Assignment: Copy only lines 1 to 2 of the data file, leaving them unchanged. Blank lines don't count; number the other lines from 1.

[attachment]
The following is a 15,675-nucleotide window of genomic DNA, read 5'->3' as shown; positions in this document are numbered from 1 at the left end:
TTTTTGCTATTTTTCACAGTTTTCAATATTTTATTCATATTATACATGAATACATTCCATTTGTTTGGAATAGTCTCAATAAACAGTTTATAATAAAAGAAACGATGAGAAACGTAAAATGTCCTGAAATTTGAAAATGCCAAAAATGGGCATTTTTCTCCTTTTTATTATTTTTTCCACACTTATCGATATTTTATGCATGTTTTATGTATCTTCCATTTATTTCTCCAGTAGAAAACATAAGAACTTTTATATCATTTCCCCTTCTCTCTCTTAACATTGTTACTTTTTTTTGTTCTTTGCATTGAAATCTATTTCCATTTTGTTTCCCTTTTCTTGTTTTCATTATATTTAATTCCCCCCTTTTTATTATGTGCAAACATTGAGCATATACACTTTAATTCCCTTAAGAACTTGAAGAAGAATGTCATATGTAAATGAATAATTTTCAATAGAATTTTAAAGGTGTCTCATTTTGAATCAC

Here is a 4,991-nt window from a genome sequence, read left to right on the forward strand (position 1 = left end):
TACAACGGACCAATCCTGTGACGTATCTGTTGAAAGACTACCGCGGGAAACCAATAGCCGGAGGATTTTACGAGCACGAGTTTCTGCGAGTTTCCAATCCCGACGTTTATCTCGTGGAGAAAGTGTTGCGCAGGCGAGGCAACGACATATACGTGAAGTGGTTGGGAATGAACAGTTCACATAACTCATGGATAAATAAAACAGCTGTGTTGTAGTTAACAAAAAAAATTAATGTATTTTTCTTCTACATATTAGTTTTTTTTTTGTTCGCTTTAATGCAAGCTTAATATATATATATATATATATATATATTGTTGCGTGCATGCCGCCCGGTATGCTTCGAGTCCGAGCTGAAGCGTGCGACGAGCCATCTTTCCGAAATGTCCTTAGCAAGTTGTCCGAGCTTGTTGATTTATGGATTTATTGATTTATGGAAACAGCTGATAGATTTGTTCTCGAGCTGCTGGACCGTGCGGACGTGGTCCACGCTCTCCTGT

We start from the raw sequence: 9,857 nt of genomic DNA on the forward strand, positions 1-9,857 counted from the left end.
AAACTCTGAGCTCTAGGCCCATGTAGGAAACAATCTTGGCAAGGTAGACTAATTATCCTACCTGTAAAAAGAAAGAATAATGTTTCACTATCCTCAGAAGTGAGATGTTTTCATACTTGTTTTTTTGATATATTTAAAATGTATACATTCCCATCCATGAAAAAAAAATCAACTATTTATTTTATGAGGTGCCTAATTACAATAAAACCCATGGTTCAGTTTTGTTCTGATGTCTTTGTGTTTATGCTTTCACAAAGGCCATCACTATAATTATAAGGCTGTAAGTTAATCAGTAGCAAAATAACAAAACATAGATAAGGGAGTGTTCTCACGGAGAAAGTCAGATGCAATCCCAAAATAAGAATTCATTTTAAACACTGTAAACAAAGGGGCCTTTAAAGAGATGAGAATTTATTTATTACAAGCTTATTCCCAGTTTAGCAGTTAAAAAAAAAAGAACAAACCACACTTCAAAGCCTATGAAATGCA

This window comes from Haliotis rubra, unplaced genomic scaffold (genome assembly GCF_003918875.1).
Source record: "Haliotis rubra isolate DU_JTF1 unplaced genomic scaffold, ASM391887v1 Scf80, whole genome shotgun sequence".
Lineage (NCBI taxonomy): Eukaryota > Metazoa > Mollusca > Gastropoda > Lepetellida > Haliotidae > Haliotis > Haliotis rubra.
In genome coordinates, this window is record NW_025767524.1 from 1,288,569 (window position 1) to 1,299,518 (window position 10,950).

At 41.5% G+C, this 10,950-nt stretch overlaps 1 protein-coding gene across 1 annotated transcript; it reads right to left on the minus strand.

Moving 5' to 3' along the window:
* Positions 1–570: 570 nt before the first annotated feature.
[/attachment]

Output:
The following is a 15,675-nucleotide window of genomic DNA, read 5'->3' as shown; positions in this document are numbered from 1 at the left end:
TTTTTGCTATTTTTCACAGTTTTCAATATTTTATTCATATTATACATGAATACATTCCATTTGTTTGGAATAGTCTCAATAAACAGTTTATAATAAAAGAAACGATGAGAAACGTAAAATGTCCTGAAATTTGAAAATGCCAAAAATGGGCATTTTTCTCCTTTTTATTATTTTTTCCACACTTATCGATATTTTATGCATGTTTTATGTATCTTCCATTTATTTCTCCAGTAGAAAACATAAGAACTTTTATATCATTTCCCCTTCTCTCTCTTAACATTGTTACTTTTTTTTGTTCTTTGCATTGAAATCTATTTCCATTTTGTTTCCCTTTTCTTGTTTTCATTATATTTAATTCCCCCCTTTTTATTATGTGCAAACATTGAGCATATACACTTTAATTCCCTTAAGAACTTGAAGAAGAATGTCATATGTAAATGAATAATTTTCAATAGAATTTTAAAGGTGTCTCATTTTGAATCAC